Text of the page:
There's no doubting that Melbourne's hospitality scene has had a tough year. But if there's one positive that we can take out of the whole situation, it's the innovation and camaraderie that we've seen from Melbourne's restaurants, cafes, and bars since the coronavirus pandemic hit the city.
We've seen restaurants open up pop-up take away venues, or turn to ready-made versions of their iconic meals. We've seen bars bottle their cocktails and deliver them on demand. And we've seen talented chefs cook up dishes that Melbourne has never seen the likes of before.
One restaurant went down a completely different path, and they've paved a way for many other Melbourne restaurants to do the same.
Early on in 2020 when the pandemic hit, the team behind Windsor's Mr Miyagi had an idea.
"When we went into the first lockdown, and we sort of were toying around with a cook-at-home offering and played around with all sorts of different things. Takeaway went really well for a period of time but after a while, we found we were hammering the same locals who were supporting us, and that was great, but it's sort of like 'oh hey I hope your dinner on Monday was good, you want to have it again on Tuesday?'" said Mr Miyagi director, Kristian Klein.
So, we went out and approached a couple of cafes to see if they'd want to do a collaboration at night—and they were stoked to be part of it.
We were so excited about it. We can go out to the suburbs and serve our food to the locals and it's become a kind of nice community thing. The feedback we received from the cafes was that there was a bit of a buzz around when the pop-ups were happening.
It's just evolved from there, and now we've done 27 of them (at the time of writing). We're doing two a week. They help us pay the bills, and they help the cafe pay the bills, and it keeps our brand alive. There are a lot of positives to the whole process, it's been fun."
Shifting around Melbourne's suburbs with staff, product, and equipment isn't easy. Which is probably why no restaurant has made a habit of doing these inter-urban pop-ups before.
"We were quite conservative with the numbers and the number of orders we were willing to do at the start. We started off small, and as we've gone on we've managed to increase the numbers bit by bit. We've made heaps of changes. We laugh at what we were like when we started doing the pop-ups back at the end of March.
We just use a lot of common sense in how to make things more efficient and better for the customer. It's been a long process and there's still so much more we can improve upon but we just strive to make things more efficient and better for the customer."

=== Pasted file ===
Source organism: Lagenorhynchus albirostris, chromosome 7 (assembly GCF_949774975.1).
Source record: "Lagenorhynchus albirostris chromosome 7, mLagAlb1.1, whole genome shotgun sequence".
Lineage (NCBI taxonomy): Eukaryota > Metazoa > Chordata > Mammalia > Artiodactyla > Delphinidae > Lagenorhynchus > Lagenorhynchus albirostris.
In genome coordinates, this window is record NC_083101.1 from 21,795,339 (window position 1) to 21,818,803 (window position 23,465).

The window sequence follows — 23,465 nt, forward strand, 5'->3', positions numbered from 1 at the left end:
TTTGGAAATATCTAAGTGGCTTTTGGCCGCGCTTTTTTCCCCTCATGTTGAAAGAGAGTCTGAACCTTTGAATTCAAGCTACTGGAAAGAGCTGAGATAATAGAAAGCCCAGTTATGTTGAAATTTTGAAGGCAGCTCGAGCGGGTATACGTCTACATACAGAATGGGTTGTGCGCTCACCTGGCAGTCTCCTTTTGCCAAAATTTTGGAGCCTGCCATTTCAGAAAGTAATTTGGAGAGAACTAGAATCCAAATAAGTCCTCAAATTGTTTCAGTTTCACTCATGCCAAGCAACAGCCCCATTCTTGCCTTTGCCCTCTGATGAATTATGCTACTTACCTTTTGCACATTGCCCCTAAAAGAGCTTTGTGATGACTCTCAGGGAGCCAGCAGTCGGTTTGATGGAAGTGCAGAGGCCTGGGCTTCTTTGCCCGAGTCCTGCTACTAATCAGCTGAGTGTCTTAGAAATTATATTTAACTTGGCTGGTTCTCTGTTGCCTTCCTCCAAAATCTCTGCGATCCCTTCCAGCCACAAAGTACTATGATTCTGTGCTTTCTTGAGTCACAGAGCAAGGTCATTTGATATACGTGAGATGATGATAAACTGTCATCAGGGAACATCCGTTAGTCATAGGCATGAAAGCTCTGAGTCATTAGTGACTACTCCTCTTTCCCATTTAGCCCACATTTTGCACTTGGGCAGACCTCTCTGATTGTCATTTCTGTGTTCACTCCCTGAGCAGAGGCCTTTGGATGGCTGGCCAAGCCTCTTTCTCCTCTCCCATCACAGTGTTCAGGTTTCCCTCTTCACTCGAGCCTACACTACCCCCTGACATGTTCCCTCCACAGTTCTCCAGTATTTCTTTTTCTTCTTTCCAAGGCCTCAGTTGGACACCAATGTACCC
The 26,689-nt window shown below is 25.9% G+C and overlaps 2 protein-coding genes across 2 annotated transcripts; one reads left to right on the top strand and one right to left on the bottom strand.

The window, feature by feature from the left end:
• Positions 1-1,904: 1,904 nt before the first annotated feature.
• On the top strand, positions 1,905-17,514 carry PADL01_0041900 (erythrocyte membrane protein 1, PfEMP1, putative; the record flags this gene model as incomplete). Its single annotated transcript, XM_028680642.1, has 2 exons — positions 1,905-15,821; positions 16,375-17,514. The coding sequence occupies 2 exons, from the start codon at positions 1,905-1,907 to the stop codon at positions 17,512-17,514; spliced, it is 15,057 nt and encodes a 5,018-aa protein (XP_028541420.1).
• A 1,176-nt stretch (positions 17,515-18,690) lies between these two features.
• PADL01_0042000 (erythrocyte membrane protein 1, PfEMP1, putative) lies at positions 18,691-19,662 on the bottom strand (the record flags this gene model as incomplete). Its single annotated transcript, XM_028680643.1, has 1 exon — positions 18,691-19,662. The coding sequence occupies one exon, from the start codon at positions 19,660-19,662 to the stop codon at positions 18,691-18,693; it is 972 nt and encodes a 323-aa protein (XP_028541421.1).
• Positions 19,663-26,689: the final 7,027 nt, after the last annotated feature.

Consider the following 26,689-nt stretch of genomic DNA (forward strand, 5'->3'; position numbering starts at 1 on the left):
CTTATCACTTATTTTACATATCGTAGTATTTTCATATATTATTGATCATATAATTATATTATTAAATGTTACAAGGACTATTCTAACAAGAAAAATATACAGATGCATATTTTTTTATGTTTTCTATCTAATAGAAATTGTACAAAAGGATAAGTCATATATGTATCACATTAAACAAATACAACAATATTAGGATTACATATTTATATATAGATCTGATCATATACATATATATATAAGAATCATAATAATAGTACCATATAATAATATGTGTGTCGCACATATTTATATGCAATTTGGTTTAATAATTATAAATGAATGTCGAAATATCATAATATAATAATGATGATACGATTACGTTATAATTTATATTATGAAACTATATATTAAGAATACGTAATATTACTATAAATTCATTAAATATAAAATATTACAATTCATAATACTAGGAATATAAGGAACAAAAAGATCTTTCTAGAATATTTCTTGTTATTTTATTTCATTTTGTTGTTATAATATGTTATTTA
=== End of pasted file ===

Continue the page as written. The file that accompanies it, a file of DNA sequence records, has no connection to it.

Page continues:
The suburbia pop-ups have brought nori taco-starved Mr Miyagi fans out in their droves, and the cafes have seen the positive effect that something new and different has had on their local community.
"People really got behind Miyagi. We found that everyone was really keen to have a little bit of lockdown excitement and if they couldn't get out of Edithvale and head into Chapel Street they were stoked for Chapel Street to be able to come to them," said Edithvale General Store owner, Paul Minehan. Mr Miyagi has been to Edithvale General Store twice already.
"There was definitely a 'let's relive our younger and wilder days' vibe mixed in there too.
We had seen what the Miyagi crew had done elsewhere and thought that it would work in our neck of the woods so we reached out and they were great in making it happen. Seriously good operators."
Stage 4 restrictions definitely threw a spanner in the works with the curfew hitting their pick-up times. So, the team had to innovate once again, this time they looked at 13Cabs.
"A lot of our orders are between the hours of 5pm and 9pm and now all of a sudden people can't be out after 8pm. We have to do our last orders at 7:45pm and initially, we thought, that sucks because we lose all this potential revenue and so does the host cafe, and it's just put a bit of a dampener on the whole thing.
The idea came around that we should use a delivery partner. A few ideas were thrown in the ring but we ended up thinking that going with 13Cabs was a good opportunity.
We've got taxi drivers who are local to the area so they don't have to travel far. They're obviously doing it tough like many of the industries, so we reached out to them, suggested the idea and they loved it. They've been so supportive and great. Now they're facilitating deliveries from 8pm to 9pm so we still get to get the food out to people in a safe, contact-free way."
Mr Miyagi's home in Windsor is back doing takeaway and keeping the locals happy. But they're still out heading to different Melbourne suburbs during stage 4 and beyond.
"One of the things that we had an internal discussion about when the start of this crisis happened, was that whatever we're going to do over this period if we're not going to be able to continue it after it's all over, let's not invest the time into making it work.
It's something that can potentially work afterwards, and we've got so much experience in doing it now that I hope we can keep on doing them in some way after business goes back to normal. But, we'll just have to wait and see what happens in the long run."
Image credit: supplied